With the variety of JRPGs out there, it’s hard to create something that can keep the player’s attention for longer periods of time. However, Arc System Works has decided to attempt its own with River City Saga: Three Kingdoms. This is the same developer from the previously reviewed DNF Duel and the Guilty Gear series.
As a developer who has created a variety of games that span genres, Arc System Works has the funds and skill to make any game they want. However, as previously mentioned, it’s not always easy to make something that’s been done to death enjoyable. Luckily, River City Saga: Three Kingdoms builds off the games before it while also staying true to classic tropes.
River City Saga: Three Kingdoms is the latest in the Kunio-Kun game series, translated to Three Kingdoms in the west. While it used to be handled by Technōs, Arc System Works bought the intellectual property and now owns the rights to the series. Kunio is the name of the main character in the franchise’s first game, with the whole series being built around this mascot.
The series originally started on arcade machines and NES consoles, which it clearly still respects. This representation of the past games in Three Kingdoms through the art style, music, and controls is very apparent, and it helps create a charming experience that bleeds nostalgia without trying to jam it down your throat.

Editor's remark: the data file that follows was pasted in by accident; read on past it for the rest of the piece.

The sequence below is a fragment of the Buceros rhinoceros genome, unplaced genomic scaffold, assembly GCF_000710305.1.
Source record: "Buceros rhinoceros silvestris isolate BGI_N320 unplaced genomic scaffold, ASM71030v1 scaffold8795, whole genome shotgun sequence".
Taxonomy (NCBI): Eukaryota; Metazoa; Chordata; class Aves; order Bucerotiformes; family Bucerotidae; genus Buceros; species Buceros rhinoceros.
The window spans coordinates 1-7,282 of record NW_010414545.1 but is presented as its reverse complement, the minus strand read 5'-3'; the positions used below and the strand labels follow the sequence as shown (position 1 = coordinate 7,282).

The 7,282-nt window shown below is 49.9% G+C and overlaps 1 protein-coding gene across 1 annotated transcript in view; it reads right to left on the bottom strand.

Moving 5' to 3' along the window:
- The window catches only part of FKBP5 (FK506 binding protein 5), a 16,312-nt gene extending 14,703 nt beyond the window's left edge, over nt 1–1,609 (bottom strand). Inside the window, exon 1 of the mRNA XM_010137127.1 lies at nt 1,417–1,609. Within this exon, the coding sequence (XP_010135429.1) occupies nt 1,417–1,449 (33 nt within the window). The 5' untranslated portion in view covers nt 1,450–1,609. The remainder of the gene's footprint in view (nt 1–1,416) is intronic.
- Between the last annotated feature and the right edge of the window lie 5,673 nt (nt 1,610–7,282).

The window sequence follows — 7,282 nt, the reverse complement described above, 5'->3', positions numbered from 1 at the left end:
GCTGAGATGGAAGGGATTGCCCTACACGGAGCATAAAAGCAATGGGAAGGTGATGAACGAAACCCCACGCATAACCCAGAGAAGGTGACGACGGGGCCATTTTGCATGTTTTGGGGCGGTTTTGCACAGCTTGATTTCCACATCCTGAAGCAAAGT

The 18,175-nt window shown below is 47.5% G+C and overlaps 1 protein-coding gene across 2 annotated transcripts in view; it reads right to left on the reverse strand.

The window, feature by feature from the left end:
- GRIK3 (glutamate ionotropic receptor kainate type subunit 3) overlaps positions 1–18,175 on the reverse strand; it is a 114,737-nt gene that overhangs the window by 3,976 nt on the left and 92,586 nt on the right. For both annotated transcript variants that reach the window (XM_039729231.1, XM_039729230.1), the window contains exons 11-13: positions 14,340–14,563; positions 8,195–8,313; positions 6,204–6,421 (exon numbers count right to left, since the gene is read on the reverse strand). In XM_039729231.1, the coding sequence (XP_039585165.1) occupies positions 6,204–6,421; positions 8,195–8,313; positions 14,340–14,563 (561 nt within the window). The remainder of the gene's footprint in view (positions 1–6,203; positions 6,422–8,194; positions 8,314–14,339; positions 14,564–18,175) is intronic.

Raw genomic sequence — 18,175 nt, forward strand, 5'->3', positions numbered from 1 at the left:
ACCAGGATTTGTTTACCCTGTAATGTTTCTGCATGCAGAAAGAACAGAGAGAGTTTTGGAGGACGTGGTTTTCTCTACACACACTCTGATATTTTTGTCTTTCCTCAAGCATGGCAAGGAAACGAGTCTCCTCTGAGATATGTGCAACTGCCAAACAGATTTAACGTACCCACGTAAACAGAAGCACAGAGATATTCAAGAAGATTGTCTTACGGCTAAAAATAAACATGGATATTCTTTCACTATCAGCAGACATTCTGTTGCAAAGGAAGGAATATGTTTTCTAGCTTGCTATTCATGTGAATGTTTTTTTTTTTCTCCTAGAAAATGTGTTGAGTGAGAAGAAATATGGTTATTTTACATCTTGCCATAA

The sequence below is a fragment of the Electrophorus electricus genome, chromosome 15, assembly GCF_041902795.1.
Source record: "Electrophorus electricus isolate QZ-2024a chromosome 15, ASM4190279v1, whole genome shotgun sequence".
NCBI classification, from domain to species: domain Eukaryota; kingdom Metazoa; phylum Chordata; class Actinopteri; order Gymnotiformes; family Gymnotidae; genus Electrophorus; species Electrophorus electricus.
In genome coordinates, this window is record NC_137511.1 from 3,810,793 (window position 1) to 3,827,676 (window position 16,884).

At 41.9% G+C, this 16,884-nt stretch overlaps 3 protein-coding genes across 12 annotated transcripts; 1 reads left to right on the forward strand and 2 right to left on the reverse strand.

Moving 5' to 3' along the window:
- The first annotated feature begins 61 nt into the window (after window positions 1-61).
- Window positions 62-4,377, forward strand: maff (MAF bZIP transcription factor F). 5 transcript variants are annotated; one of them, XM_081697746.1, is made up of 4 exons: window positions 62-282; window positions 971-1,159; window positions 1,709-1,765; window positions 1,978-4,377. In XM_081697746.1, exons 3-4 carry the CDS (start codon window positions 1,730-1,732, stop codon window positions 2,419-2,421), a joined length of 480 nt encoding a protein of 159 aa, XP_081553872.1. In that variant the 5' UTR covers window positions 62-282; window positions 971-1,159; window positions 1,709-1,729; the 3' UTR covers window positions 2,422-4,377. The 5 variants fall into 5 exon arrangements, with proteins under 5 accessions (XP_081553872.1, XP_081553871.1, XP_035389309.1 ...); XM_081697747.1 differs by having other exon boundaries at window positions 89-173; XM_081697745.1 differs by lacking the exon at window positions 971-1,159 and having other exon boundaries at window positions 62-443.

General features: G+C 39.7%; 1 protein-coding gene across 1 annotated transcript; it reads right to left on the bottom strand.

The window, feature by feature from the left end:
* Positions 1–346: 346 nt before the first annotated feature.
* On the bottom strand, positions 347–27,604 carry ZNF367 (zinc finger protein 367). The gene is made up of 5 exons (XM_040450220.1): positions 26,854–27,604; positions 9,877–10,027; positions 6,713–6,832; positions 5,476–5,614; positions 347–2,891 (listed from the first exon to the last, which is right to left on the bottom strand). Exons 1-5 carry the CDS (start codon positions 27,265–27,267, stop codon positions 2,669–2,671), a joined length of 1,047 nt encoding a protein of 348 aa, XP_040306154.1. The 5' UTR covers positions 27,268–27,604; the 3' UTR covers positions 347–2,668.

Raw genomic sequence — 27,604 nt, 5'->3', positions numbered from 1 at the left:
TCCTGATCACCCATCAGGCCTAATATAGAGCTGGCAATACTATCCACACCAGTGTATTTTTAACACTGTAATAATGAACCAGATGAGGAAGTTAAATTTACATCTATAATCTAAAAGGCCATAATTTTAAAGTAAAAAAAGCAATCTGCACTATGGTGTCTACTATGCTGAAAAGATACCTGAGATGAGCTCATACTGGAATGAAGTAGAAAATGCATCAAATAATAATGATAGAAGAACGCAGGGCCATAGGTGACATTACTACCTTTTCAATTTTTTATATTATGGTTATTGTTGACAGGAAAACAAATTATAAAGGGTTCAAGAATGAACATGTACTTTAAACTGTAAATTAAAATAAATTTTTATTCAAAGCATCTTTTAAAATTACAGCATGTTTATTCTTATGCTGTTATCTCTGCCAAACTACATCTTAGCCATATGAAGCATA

At its start, Three Kingdoms doesn’t seem like much. Especially because learning the right keys to press to navigate the menu takes a good ten minutes to figure out before the game starts. This is extremely frustrating when instead of the Enter key like every other game, the player has to use the L key to confirm any choices on the menu.
There are no prompts that tell the player this is the key to use, they’re just left to sit in confusion and mild frustration. At a certain point, a player will refund the game if they have no idea how to navigate the main menu and actually play. In the same vein, the combat controls take some getting used to. While moving with the WASD keys is standard in PC games, the buttons to attack aren’t.
The way to rest your fingers on the keyboard for Three Kingdoms includes the standard left hand on the WASD keys and the right hand on the JKL keys. The latter, and the three keys above it, are what the player will use to fight. For some reason, this is reminiscent of an old arcade fighting game where the player has a button for punch, kick, throw, guard, and that’s it.
Getting used to these controls and taking on large groups of enemies definitely takes a lot of practice and dedicated upgrades. The game won’t hold back while you’re trying to get better though, throwing hordes of enemies or powerful bosses at the player from the beginning. This can be frustrating as players get used to the learning curve, but makes the successes all the more worth it.